marble and bronze 1885

marble and bronze
1885


My photo doesn’t do her justice. She’s just beautiful!
It was commissioned by Edwin Booth, president of the Actor’s Guild of New York. Edwin was the brother of John Wilkes Booth who killed Abraham Lincoln. It was originally at the Metropolitan Museum of Art in New York.

I wish I was a better writer so I could tell you how great the Poe Museum is. Here’s a short list of things of interest there : history (too much to learn in one visit), poetry, literature, stories of love, sadness, mystery, scary, architecture, fine art, Unhappy Hour, music

Check it out!

Mountains, Navel, Anchors, Table by Arp

 gouache with cut outs 1925

gouache with cut outs
1925

Shelby, Thanks for sending the image to me!

Questions for our readers:

How many times have you heard someone say “My kid could do that.” when you’re looking at modern art?  If you’re an artist does that statement make you angry? Do you think a child doesn’t have the mental development to do a masterpiece? ( What with all the deconstructing going on these days)  Or do you think art can come out of the subconscious mind?

At York Academy of Art our teachers told us “Don’t clean the cobwebs out of your mind in your art.” I can’t remember if it was Fitzgee or Wise  or both of them that told us your subconscious gives bad art. They said it’s boring to everyone except the artist and if you want someone who is interested in your subconscious you have to pay a shrink.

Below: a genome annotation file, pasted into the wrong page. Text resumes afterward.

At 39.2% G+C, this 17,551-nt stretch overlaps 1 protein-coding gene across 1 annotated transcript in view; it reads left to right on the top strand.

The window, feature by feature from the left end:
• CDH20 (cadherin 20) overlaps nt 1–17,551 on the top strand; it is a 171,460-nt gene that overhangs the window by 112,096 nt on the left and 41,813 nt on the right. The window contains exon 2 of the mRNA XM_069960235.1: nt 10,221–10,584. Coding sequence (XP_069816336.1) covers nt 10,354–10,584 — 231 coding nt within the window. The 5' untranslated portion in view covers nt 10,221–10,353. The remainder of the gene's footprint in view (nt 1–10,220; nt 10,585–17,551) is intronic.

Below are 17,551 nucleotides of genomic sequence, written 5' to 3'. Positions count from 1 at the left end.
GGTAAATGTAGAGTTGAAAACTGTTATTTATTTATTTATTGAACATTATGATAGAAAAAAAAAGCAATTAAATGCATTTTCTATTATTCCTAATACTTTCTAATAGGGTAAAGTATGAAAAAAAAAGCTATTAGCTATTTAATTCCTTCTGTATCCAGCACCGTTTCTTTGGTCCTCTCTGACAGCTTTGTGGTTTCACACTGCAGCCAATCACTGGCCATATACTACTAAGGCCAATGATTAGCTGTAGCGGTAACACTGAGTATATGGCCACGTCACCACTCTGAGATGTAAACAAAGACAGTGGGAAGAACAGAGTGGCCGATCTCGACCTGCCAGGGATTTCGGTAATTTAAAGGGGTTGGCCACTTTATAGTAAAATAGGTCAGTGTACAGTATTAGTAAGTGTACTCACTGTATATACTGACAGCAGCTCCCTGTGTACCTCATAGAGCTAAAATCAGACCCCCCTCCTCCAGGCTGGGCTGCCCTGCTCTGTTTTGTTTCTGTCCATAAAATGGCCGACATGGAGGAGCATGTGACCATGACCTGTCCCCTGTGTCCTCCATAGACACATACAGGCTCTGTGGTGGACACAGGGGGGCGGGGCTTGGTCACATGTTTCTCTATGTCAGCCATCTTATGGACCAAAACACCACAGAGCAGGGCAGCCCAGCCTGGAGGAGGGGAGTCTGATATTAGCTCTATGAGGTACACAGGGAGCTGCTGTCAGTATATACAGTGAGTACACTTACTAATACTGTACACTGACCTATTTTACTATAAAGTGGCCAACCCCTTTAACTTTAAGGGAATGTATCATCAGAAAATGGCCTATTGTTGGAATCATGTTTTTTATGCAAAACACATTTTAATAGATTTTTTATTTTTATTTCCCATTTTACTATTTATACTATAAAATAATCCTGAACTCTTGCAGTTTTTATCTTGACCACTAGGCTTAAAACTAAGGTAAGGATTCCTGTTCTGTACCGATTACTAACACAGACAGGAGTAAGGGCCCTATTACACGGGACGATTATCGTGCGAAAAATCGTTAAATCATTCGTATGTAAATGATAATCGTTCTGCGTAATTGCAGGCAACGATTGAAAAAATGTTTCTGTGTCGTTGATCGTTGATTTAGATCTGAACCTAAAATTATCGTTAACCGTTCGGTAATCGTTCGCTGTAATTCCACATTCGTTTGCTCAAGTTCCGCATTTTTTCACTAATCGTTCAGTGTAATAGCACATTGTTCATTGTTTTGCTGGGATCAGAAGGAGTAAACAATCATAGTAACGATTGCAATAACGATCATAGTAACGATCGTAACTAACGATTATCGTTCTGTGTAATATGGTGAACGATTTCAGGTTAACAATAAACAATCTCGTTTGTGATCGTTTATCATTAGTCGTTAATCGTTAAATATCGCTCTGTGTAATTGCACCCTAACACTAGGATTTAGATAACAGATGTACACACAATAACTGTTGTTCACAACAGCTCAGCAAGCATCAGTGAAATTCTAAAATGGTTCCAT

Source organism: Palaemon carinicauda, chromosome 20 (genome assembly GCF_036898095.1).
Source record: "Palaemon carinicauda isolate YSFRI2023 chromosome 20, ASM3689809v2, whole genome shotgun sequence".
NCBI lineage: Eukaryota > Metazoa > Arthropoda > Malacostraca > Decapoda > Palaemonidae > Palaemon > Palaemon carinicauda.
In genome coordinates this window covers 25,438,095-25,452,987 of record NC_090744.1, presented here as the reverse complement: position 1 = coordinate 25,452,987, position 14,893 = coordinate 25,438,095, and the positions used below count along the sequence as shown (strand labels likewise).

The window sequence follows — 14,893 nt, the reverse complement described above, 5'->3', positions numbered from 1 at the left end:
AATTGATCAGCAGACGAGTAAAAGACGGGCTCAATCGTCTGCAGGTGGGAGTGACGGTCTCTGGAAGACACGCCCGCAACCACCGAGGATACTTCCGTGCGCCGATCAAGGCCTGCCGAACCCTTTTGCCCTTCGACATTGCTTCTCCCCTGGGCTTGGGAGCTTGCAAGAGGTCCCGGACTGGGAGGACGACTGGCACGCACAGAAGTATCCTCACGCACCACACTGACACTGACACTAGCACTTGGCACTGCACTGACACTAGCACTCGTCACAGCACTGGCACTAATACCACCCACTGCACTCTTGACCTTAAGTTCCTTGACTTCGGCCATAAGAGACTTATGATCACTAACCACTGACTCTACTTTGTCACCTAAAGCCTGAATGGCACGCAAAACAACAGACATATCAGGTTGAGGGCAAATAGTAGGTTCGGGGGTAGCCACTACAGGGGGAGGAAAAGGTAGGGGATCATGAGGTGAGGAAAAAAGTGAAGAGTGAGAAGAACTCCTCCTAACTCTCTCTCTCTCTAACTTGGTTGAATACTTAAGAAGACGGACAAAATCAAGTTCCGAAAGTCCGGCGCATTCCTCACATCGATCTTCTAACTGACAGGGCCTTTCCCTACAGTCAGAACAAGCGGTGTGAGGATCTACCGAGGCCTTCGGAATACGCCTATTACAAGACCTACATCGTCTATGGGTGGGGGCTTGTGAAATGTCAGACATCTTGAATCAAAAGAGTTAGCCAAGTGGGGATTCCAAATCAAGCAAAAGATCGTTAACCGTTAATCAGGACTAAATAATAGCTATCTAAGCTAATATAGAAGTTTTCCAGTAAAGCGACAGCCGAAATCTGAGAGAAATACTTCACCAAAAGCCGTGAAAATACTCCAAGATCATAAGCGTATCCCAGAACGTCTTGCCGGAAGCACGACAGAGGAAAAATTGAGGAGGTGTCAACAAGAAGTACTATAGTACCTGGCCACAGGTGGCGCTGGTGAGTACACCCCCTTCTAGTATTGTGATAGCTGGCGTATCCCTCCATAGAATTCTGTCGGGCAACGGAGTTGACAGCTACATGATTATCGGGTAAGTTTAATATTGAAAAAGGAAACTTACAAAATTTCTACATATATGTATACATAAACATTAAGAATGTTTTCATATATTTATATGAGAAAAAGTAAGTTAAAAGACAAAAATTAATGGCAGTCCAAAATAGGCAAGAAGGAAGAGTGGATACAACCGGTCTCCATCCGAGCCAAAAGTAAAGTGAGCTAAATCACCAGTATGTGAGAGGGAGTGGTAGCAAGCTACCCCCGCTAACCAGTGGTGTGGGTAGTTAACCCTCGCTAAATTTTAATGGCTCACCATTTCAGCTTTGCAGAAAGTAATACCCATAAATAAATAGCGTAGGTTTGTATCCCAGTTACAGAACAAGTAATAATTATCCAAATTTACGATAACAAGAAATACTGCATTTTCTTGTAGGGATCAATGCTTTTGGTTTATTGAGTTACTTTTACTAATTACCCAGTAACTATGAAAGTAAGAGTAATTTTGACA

As always, feel free to disagree and it will be noted in comments.

Back to the 1st question: Can your kid do this or do better? The answer is YES . And kids should be encouraged to do art. Most kids who are born to be artists don’t get much support to follow the art path. At York Academy of Art we were told to do our roughs and get the plan worked out before we start on the finished piece. A child can do that if they want to.

When I work on a painting I ask myself 100 questions and find an answer to all of them before I call it finished. The problems I’m solving are questions like “Should I erase this line and draw it again or is it ok?” “Do these colors and values look right next to each other?” What do I need to do to make it look better?” “What is the next step?” It’s not a philosophical question. It’s not something sounding like it came out of the ozone. There’s a trend in modern art that Shelby and I laughed at ever since we were in school when artists write statements meant to confuse non artists. They make it sound like if you don’t ” like” their painting it’s because you don’t “get it” because it’s over your head. This is a falsehood in art. The pendulum started to swing back the other way last year. Deceptive artists will be known as fakes and forgotten soon. Art is a universal language and real art is understood by everyone including kids.

Mountains Navel Anchors Table is a good example of honest modern art. It was made to get a reaction out of you. Does this make you laugh? Does Mona Lisa with a moustache surprise you? Does Urinal Fountain by Duchamp make you angry? Are you desensitized and nothing will make you raise your eyebrows anymore?